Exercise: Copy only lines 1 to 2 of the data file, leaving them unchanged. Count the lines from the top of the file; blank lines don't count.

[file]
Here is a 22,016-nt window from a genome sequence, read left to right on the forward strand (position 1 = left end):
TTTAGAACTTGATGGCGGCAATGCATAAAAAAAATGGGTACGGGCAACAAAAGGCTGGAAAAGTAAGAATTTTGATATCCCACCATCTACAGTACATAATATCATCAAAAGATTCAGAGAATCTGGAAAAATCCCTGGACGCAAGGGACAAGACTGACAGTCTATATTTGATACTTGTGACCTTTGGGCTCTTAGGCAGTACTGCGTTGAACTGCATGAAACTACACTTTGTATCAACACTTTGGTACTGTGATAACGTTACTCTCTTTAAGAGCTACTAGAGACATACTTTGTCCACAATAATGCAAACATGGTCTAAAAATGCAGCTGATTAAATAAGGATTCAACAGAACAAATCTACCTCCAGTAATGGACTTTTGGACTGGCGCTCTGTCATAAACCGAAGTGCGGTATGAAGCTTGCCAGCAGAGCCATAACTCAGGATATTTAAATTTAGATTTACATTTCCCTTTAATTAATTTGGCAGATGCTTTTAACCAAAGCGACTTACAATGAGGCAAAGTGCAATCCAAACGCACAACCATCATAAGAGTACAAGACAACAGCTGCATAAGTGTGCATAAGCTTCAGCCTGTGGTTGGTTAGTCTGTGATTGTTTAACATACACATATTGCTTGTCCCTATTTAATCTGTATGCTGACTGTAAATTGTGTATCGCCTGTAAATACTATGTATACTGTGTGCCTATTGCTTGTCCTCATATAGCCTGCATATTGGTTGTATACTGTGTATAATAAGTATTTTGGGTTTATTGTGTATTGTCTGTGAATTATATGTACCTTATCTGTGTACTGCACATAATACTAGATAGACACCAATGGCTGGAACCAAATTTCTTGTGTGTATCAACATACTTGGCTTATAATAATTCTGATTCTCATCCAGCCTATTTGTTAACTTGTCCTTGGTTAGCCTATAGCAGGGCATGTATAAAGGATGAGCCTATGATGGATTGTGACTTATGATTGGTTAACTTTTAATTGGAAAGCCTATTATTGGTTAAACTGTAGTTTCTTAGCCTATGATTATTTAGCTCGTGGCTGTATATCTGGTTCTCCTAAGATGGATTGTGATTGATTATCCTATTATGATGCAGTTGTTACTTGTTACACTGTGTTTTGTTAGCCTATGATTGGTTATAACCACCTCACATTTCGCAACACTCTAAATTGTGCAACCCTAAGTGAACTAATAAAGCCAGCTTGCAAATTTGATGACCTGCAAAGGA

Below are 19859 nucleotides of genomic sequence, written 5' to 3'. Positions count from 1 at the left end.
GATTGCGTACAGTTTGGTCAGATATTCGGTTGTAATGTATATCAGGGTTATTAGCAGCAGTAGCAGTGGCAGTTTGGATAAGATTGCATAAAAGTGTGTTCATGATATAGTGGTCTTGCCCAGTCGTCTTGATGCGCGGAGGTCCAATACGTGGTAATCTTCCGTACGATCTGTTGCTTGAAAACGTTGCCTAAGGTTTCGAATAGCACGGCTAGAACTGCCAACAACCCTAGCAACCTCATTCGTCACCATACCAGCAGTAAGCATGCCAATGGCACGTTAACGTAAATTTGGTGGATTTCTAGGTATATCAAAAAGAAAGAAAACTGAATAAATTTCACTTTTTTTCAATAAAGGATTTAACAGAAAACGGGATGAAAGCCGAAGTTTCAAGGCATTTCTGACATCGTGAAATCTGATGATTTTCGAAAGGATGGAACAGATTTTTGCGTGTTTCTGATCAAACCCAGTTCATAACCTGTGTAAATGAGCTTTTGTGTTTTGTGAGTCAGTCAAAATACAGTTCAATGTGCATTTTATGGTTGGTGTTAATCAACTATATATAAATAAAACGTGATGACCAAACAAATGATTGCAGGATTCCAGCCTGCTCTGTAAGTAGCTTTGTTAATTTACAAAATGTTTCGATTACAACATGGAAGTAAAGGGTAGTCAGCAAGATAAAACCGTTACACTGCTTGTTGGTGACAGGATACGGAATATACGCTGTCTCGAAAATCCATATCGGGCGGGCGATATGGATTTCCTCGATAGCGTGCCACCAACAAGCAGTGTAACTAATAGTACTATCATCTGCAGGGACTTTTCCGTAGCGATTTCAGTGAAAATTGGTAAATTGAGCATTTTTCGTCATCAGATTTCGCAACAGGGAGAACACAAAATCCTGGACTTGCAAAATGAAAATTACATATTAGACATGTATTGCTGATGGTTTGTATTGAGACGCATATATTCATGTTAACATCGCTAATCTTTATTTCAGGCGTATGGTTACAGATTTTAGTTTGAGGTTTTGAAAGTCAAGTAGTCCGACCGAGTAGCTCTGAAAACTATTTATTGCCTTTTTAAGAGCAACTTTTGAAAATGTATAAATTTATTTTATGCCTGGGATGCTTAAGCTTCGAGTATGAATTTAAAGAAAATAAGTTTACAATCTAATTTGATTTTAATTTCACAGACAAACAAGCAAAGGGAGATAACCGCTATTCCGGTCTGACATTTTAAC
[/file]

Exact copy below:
Here is a 22,016-nt window from a genome sequence, read left to right on the forward strand (position 1 = left end):
TTTAGAACTTGATGGCGGCAATGCATAAAAAAAATGGGTACGGGCAACAAAAGGCTGGAAAAGTAAGAATTTTGATATCCCACCATCTACAGTACATAATATCATCAAAAGATTCAGAGAATCTGGAAAAATCCCTGGACGCAAGGGACAAGACTGACAGTCTATATTTGATACTTGTGACCTTTGGGCTCTTAGGCAGTACTGCGTTGAACTGCATGAAACTACACTTTGTATCAACACTTTGGTACTGTGATAACGTTACTCTCTTTAAGAGCTACTAGAGACATACTTTGTCCACAATAATGCAAACATGGTCTAAAAATGCAGCTGATTAAATAAGGATTCAACAGAACAAATCTACCTCCAGTAATGGACTTTTGGACTGGCGCTCTGTCATAAACCGAAGTGCGGTATGAAGCTTGCCAGCAGAGCCATAACTCAGGATATTTAAATTTAGATTTACATTTCCCTTTAATTAATTTGGCAGATGCTTTTAACCAAAGCGACTTACAATGAGGCAAAGTGCAATCCAAACGCACAACCATCATAAGAGTACAAGACAACAGCTGCATAAGTGTGCATAAGCTTCAGCCTGTGGTTGGTTAGTCTGTGATTGTTTAACATACACATATTGCTTGTCCCTATTTAATCTGTATGCTGACTGTAAATTGTGTATCGCCTGTAAATACTATGTATACTGTGTGCCTATTGCTTGTCCTCATATAGCCTGCATATTGGTTGTATACTGTGTATAATAAGTATTTTGGGTTTATTGTGTATTGTCTGTGAATTATATGTACCTTATCTGTGTACTGCACATAATACTAGATAGACACCAATGGCTGGAACCAAATTTCTTGTGTGTATCAACATACTTGGCTTATAATAATTCTGATTCTCATCCAGCCTATTTGTTAACTTGTCCTTGGTTAGCCTATAGCAGGGCATGTATAAAGGATGAGCCTATGATGGATTGTGACTTATGATTGGTTAACTTTTAATTGGAAAGCCTATTATTGGTTAAACTGTAGTTTCTTAGCCTATGATTATTTAGCTCGTGGCTGTATATCTGGTTCTCCTAAGATGGATTGTGATTGATTATCCTATTATGATGCAGTTGTTACTTGTTACACTGTGTTTTGTTAGCCTATGATTGGTTATAACCACCTCACATTTCGCAACACTCTAAATTGTGCAACCCTAAGTGAACTAATAAAGCCAGCTTGCAAATTTGATGACCTGCAAAGGA